- This talk isn't really about sockets
- (well not entirely)
- now that is cleared up lets get sockets out of the way...
The rather normal network socket:
import socket tcp_socket = socket.socket(socket.AF_INET6, socket.SOCK_STREAM) tcp_socket.connect(("google.com", 80)) tcp_socket.sendall(b"GET / HTTP/1.1\r\n")
- A not so distant cousin to how your browser kicks off a request...
- Let's take a look at the normal client/server example for network sockets
def echo(conn): while True: data = conn.recv(1024) if not data: break conn.send(data) conn.close() def consumer_server(... s = socket.socket(address_family, socket_type, protocol) s.bind( s.listen(5) while True: conn, addr = s.accept() threading.Thread(target=echo, args=(conn,)).start()
- listen(5) tells the OS to queue up to 5 connection requests
- Note a new thread gets spun up for every client connection
- Threads spin up plenty quick
- Yes all the error handling has been removed to ease readability at the expense of all usability..
af, socktype, proto, _, sa = socket.getaddrinfo( host, random_port, socket.AF_UNSPEC, socket.SOCK_STREAM) s = socket.socket(af, socktype, proto) s.connect(sa) s.sendall(outgoingdata)
- Leaving the address family unspecified will return INET and INET6
Meet the Freerunner - open source phone running SHR (debian based)
ssh email@example.com cd code cat server.py python server.py
Well it would be a bit boring just running on my laptop!
Incase I forget run on the pc: python3 basic_socket_client.py
So on GNU/Linux everything is a file. This includes everything from .txt files to Sockets.
TCP/UDP sockets can connect endpoints on the same network
Unix Sockets can only connect endpoints on the same machine.
This lets the Kernel make some assumptions and cut out the
expensive "networking" layer.
They are extensively used for Inter Process Communicaton, including internally in Python's multiprocessing.connection module:
# A higher level module for using sockets (or Windows named pipes) # # multiprocessing/connection.py
- From Python 3.3 Unix Sockets can also be used to send open file descriptors (open files or sockets) to another Process using the sendmsg() and recvmsg() calls.
What if you were running your python program on a cretin system that didn't give you enough memory?
But you knew the kernel had access to plenty more...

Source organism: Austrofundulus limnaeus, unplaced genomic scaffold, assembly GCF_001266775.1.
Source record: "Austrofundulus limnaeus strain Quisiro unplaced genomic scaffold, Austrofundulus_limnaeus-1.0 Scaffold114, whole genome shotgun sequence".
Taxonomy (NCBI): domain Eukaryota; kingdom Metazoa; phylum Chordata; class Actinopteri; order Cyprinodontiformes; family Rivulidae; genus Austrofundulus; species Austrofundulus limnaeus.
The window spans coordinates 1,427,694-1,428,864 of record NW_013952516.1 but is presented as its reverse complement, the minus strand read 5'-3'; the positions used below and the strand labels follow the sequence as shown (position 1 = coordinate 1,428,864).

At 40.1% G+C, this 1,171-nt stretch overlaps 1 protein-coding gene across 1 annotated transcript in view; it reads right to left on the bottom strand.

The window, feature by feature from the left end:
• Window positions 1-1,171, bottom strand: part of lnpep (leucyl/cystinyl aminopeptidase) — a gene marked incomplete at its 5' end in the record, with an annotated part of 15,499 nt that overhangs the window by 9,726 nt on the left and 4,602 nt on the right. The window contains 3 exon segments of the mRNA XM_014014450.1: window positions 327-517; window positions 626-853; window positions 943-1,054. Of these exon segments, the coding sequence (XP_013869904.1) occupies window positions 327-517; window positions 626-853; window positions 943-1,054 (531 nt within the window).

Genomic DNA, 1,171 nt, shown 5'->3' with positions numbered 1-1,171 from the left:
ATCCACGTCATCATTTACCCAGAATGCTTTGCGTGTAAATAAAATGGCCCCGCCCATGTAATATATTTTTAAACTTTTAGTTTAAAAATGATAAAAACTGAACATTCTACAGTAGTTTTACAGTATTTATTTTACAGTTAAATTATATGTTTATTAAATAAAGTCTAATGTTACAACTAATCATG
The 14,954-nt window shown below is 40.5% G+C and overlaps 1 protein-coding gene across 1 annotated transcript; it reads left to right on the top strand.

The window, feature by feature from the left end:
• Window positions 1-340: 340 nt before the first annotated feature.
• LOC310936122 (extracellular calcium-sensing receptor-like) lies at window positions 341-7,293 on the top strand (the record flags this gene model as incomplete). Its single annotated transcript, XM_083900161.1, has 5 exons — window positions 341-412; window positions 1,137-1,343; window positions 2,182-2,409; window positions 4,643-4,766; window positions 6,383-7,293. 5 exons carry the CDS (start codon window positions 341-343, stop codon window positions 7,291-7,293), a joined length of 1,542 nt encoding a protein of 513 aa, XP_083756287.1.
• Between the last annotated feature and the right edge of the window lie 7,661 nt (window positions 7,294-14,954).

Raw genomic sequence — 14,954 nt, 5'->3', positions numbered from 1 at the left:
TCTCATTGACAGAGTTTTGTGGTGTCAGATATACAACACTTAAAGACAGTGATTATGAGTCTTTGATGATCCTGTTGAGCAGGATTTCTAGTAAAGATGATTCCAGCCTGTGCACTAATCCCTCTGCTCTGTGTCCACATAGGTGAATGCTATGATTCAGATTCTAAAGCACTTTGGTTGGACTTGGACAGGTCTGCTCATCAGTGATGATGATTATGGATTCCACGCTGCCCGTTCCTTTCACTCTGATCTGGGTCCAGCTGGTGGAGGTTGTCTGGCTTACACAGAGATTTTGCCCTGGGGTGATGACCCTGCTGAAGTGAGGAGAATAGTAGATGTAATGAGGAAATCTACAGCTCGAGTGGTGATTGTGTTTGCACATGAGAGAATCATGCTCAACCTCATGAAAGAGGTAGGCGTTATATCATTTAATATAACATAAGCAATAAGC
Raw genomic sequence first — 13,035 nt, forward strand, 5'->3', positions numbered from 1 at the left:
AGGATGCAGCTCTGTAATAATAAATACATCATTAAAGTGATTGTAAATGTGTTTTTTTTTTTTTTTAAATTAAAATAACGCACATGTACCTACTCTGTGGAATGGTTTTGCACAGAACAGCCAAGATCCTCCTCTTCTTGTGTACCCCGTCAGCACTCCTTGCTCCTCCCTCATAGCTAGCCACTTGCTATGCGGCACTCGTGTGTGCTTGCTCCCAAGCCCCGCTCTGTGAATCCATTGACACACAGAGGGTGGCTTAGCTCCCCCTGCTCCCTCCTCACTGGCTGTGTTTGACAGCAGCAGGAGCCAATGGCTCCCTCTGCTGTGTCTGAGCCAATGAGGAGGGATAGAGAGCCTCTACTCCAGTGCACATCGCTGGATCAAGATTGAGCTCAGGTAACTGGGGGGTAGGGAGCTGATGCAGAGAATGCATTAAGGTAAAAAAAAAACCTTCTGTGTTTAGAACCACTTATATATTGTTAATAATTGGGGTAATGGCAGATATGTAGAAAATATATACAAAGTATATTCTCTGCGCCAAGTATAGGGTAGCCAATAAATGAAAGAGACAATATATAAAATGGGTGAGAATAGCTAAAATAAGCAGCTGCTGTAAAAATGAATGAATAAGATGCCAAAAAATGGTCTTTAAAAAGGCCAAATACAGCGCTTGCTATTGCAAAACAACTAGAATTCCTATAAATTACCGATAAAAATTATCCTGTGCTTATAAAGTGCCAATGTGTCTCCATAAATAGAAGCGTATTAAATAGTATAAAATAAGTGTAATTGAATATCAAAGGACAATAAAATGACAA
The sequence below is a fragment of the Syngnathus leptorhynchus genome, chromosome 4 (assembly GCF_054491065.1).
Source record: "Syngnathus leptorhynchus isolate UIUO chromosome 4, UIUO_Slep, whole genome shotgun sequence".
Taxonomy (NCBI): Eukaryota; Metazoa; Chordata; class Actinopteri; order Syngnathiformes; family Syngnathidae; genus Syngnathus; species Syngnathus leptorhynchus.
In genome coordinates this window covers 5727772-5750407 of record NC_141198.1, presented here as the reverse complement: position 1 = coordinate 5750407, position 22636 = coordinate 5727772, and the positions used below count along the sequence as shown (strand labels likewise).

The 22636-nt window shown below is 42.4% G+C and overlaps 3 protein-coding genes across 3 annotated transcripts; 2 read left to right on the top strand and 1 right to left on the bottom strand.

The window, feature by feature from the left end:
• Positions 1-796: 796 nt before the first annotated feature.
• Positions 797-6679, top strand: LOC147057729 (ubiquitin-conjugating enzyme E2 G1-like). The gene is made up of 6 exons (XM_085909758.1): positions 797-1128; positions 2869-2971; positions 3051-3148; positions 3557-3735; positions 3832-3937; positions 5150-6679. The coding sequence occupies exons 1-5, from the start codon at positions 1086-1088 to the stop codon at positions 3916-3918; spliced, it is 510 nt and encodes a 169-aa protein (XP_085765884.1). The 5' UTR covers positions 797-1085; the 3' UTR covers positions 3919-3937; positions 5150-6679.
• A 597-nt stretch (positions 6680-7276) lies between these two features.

You could fire off a socket and use it as some FIFO form of memory storage...
Extremely Contrived Example
- Main thread wants to "save some data" out of process memory by creating a local socket with a large buffer
- the consumer thread just creates the socket/s
- to illustrate the concept my worker thread isn't allowed to access this memory (read from socket) until all the data has been stored
- sha256 on the bytes saved and recalled should match
example socket_memory.py output
Connected by ('127.0.0.1', 45527) waiting for producer to finish filling the socket "Saved" 250 blocks of 2048 random bytes SHA256 of sent: 290491d7b26ab55cf62cf9ea662634b0bd63509dfbaf02877aab458a161a5fd9 okay lets have your data Received 250 x 2048 bytes of data SHA256 of recv: 290491d7b26ab55cf62cf9ea662634b0bd63509dfbaf02877aab458a161a5fd9
- No I'm not really serious, but it did appear to work...
The much awaited Rasberry Pi! + actually I'm still waiting for mine + easily fitted with a USB bluetooth dongle + actually just another computer... + which is a bit boring + need something more fun
iRacer from sparkfun
- on-board Bluetooth radio
- RFCOMM Bluetooth...
- Protocol is dead easy - 0xXY where X is the direction and Y is the speed. E.G 0x16: Direction=Forwards, mid-speed.
One mention of "bluetooth" on the Python 3.3 socket docs... + How hard could it be... + Okay I had to use the source but the end result is easy!
import socket import time class BluetoothCar: def __init__(self, mac_address="00:12:05:XX:XX:XX"): self.socket = socket.socket( socket.AF_BLUETOOTH, socket.SOCK_STREAM, socket.BTPROTO_RFCOMM) self.socket.connect((mac_address, 1)) def forwards(self, duration=1.0): self.drive(0x16, duration) ... def drive(self, command, duration): self.socket.send(bytes([command])) time.sleep(duration) self.socket.send(bytes([0x00]))